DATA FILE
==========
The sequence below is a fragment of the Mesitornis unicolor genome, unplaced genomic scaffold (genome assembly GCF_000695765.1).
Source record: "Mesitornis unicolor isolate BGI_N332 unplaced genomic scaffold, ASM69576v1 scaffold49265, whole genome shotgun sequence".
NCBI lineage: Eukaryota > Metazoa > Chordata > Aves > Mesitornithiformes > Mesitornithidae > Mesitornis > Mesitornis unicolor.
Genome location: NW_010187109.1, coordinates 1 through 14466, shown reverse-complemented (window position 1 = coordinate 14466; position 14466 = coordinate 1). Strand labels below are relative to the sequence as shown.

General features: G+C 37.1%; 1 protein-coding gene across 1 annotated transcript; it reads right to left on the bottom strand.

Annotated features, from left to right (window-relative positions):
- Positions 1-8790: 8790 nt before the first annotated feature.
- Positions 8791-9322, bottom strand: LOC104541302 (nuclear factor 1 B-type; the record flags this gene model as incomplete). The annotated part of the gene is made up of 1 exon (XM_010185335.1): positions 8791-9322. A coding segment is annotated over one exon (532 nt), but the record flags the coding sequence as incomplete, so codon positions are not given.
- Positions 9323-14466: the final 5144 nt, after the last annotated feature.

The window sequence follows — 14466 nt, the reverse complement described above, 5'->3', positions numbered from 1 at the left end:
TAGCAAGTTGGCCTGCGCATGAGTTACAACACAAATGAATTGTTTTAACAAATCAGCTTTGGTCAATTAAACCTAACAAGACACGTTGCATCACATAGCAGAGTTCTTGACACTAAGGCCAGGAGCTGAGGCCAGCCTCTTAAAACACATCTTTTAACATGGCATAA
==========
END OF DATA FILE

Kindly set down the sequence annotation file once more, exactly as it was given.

The sequence below is a fragment of the Mesitornis unicolor genome, unplaced genomic scaffold (genome assembly GCF_000695765.1).
Source record: "Mesitornis unicolor isolate BGI_N332 unplaced genomic scaffold, ASM69576v1 scaffold49265, whole genome shotgun sequence".
NCBI lineage: Eukaryota > Metazoa > Chordata > Aves > Mesitornithiformes > Mesitornithidae > Mesitornis > Mesitornis unicolor.
Genome location: NW_010187109.1, coordinates 1 through 14466, shown reverse-complemented (window position 1 = coordinate 14466; position 14466 = coordinate 1). Strand labels below are relative to the sequence as shown.

General features: G+C 37.1%; 1 protein-coding gene across 1 annotated transcript; it reads right to left on the bottom strand.

Annotated features, from left to right (window-relative positions):
- Positions 1-8790: 8790 nt before the first annotated feature.
- Positions 8791-9322, bottom strand: LOC104541302 (nuclear factor 1 B-type; the record flags this gene model as incomplete). The annotated part of the gene is made up of 1 exon (XM_010185335.1): positions 8791-9322. A coding segment is annotated over one exon (532 nt), but the record flags the coding sequence as incomplete, so codon positions are not given.
- Positions 9323-14466: the final 5144 nt, after the last annotated feature.

The window sequence follows — 14466 nt, the reverse complement described above, 5'->3', positions numbered from 1 at the left end:
TAGCAAGTTGGCCTGCGCATGAGTTACAACACAAATGAATTGTTTTAACAAATCAGCTTTGGTCAATTAAACCTAACAAGACACGTTGCATCACATAGCAGAGTTCTTGACACTAAGGCCAGGAGCTGAGGCCAGCCTCTTAAAACACATCTTTTAACATGGCATAA